By Rick Riozza

It’s that time of year where we begin to recommend wines for the holidays:  More reds than whites (hey! How about that Orange wine?); of course our fair share of bubbly and some tasty dessert wine for the plethora of sweeties out there.

As you may know, I don’t have much of a sweet tooth; I’ll always go for savory over cake & cookies (Donuts notwithstanding!).  Although I love the French Sauternes, the Vintage Ports, the German Trockenbeerenauslese, and the Hungarian Tokaij, my favorite sweetheart will always belonged to Madeira.

Madeira is both simple to write about, or it can be a rather involved story.  Let’s go with the simple: American-wise, this extraordinary wine has been a part of some of the greatest historical events from Thomas Jefferson’s toast at the signing of the “Declaration of Independence” in 1776 to the presidential oath-taking ceremony of George Washington.

Internationally speaking, this wine gets its name from the island of Madeira, a small, beautiful rock island about four hundred miles from Portugal—off in the Atlantic Ocean. Madeira’s unique taste comes from repeatedly heating the wine. It also carries a touch of smoke for some good complexity—and, I’ll get to that story in a bit.

While Madeira wine has varying sweetness levels from dry/sweet to sweet/sweet) and there’s always some high acidity, keeping the dessert wine refreshing.  Even the sweet/sweet Malmsey grape carries acidity.

Madeira is a fortified wine made generally made from 5 different grapes grown on the island; most of the time you find a blend of the grapes.  I recommend single varietal Madeira.  Sercial and Verdelho are lighter bodied with more citrus and acidity—but in a sweet background.

You’ll wish to look for a Malmsey or a Bual for some great sweet notes of roasted nuts, stewed fruit, maple syrup, caramel, and toffee.  The wine savvy holiday gift is to present this wine with a nice box of chocolates.

As with a hamburger—one really needs to personally enjoy Madeira and not just read about it.  It’s not Marsala, nor Port, nor Sherry.  It’s its own thing; especially when it comes to that “smoke” note in the wine itself.  So here goes the “smoke” story:

(And it’s one of the most romantic stories in wine lore)

Once upon a time, a tyrannical Portuguese explorer lost his love to a lucky swarthy lothario. The rebellious young couple found their way to the Madeira Island—so far away from the madding crowd, and, that angry admiral.  They decided to play the blissful Adam & Eve and frolicked naked in the lush garden island.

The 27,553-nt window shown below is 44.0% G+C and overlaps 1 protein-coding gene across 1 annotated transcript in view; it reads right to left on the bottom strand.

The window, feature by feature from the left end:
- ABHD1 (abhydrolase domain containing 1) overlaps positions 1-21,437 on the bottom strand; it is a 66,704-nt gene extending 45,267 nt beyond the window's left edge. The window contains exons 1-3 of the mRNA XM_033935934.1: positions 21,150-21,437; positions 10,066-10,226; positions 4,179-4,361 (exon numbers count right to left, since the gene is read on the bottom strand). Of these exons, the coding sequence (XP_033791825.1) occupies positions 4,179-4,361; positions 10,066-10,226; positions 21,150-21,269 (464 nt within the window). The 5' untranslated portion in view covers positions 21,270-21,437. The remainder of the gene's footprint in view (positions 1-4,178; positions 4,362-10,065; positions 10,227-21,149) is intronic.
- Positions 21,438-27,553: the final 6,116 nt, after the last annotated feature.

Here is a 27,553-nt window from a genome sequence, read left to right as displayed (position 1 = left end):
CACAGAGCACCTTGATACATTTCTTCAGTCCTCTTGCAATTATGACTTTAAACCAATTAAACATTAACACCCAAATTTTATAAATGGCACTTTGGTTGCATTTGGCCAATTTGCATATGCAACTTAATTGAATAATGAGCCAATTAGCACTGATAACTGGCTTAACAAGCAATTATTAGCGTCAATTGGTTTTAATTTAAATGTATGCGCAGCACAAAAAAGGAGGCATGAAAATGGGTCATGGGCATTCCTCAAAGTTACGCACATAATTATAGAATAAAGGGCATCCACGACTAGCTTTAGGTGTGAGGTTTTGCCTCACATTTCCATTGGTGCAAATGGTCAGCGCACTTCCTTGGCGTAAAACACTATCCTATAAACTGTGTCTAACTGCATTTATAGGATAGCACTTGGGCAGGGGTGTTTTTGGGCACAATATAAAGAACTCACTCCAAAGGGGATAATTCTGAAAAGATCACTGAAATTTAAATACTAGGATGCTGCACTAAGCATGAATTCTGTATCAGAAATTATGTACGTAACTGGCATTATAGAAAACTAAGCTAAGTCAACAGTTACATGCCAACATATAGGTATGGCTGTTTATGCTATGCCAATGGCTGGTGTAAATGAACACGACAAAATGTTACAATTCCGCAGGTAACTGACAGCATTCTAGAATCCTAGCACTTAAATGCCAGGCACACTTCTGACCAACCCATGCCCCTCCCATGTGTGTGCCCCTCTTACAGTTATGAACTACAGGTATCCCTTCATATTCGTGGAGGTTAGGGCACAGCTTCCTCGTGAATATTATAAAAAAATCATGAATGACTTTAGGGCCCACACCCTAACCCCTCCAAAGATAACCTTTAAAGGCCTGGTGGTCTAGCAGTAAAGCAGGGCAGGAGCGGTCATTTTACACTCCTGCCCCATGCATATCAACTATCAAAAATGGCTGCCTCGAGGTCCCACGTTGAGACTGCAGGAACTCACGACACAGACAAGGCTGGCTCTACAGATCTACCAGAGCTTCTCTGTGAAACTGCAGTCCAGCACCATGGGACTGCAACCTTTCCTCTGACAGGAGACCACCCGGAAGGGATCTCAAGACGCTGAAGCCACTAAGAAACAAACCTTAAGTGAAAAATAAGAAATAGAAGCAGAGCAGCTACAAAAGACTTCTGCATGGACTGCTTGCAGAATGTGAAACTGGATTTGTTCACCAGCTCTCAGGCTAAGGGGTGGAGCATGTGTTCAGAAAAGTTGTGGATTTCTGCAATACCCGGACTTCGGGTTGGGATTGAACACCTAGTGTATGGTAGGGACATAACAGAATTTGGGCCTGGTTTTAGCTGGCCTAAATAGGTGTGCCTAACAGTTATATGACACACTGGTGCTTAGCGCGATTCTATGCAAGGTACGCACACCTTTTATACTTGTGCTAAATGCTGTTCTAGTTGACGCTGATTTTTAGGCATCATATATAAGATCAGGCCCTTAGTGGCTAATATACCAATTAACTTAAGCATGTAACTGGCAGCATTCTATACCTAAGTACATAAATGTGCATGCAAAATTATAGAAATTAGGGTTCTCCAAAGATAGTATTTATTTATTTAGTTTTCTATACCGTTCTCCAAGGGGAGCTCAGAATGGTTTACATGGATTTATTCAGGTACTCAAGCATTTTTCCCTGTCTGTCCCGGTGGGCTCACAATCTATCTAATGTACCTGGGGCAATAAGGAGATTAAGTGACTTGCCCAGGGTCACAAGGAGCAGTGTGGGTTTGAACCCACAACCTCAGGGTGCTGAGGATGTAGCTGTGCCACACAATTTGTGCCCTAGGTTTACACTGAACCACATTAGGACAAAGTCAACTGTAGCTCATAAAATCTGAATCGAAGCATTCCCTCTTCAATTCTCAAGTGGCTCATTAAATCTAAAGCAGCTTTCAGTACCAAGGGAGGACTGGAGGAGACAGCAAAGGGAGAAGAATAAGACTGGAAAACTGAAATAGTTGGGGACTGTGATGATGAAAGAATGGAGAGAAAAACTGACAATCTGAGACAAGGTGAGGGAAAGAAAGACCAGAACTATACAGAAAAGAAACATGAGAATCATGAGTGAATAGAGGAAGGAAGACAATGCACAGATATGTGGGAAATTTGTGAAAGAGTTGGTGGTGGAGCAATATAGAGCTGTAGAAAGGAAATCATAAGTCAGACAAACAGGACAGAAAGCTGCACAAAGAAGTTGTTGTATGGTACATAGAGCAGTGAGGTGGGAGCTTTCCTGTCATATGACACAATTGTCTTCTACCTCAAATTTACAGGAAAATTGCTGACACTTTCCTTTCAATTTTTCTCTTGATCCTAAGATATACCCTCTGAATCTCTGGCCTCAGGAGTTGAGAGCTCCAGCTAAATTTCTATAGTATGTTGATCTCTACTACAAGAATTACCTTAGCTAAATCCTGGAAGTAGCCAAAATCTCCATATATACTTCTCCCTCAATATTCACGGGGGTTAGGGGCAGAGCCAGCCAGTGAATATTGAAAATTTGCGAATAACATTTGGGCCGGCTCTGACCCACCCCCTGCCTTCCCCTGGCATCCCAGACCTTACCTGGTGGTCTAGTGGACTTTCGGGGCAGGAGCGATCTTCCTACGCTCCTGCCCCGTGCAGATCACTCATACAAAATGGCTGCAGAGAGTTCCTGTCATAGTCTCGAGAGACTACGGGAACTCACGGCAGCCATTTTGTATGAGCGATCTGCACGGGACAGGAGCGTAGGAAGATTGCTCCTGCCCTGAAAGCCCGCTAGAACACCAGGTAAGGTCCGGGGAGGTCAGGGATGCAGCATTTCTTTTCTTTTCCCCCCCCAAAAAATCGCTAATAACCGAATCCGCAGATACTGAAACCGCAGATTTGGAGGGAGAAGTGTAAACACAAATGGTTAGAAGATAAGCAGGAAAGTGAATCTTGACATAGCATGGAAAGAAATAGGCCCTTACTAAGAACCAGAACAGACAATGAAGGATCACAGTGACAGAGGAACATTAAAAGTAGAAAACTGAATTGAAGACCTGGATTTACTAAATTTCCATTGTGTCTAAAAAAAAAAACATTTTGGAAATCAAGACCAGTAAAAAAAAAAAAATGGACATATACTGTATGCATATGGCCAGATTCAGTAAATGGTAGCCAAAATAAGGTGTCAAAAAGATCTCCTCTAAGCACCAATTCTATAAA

The jilted navigator was after all a capable seaman, and, unfortunately for the couple, the annoyed explorer finally found the duo and his anger boiled as he watched them dancing around.

The couple quickly ran into the forests for safety; however, the scorned sailor had his men set fire to the entire island.  The island forest was so dense that it burned for seven years straight. During that time, people on the mainland of both Portugal and around North Africa, could see giant plumes of black smoke way out in the ocean.  They assumed that was the edge of the world—ah! That’s why that’s why!

Is that a fun bedtime story to enjoy with your wine and chocolates, or what!

Anyway—that soot seeped well into the ground and now all those grapes grown on the island carry that loving “smoke” note that makes its way into the wine.

So that combination of grapes, brandy, smoke, and the island’s unique terroir—along with cooking the wine while it’s being produced, gives Madeira the quality of aging for as long as one can keep it properly stored.

One can go online and find perfect bottles of Madeira dating back to the late 1700s.  During a recent restoration project at Liberty Hall Museum on what is now New Jersey’s Kean University, the staff discovered nearly three cases of Madeira wine from 1796, as well as around 42 demijohns from the 1820s.  The quality of the wine was magnificent.

On-line one can find a 1790 H.M Borges Terrantez ‘T’ Vintage for $17,416; or, an 1800 J. S. Terrantez for $16,698.

Back in the 80s when I was purchasing vintage wines for my client, I had the hair-brained idea to purchase as much 1850 D’Oliveira Madeira Verdelho Reserva there was available, thinking it would take-off—investment wise, like Vintage Port.  It didn’t—but we at least got to enjoy the mistake…cheers! to that!

Cooking with Madeira is of course very popular.  But please use the newer stuff that doesn’t cost much.  One weekend when I was away on business, my wife made her dad Steak Madeira. Unfortunately, I accidently left an open bottle of 1870 Madeira on the kitchen counter.  You guessed it—geez!

I still have one bottle left of the 1850 D’Oliveira Madeira Verdelho, which is resting over at the Wine Vault of the Desert in Palm Desert. I’m always asked how much is that Madeira worth.  The answer is, “whatever the market will bear.”  How much you got?

The sexy dessert pour for the holidays is Madeira; serve dry Madeira at around 58 degrees and sweet Madeira just slightly cooler than room temperature. It’s great as an apéritifs or a digestif.  For meal pairings: dry Madeira is best served with sushi, smoked salmon, creamy soft cheese, or fruity desserts.

Sweet Madeira wine tastes excellent with blue cheeses, dried fruit, and your favorite dark chocolate desserts.  Cheers!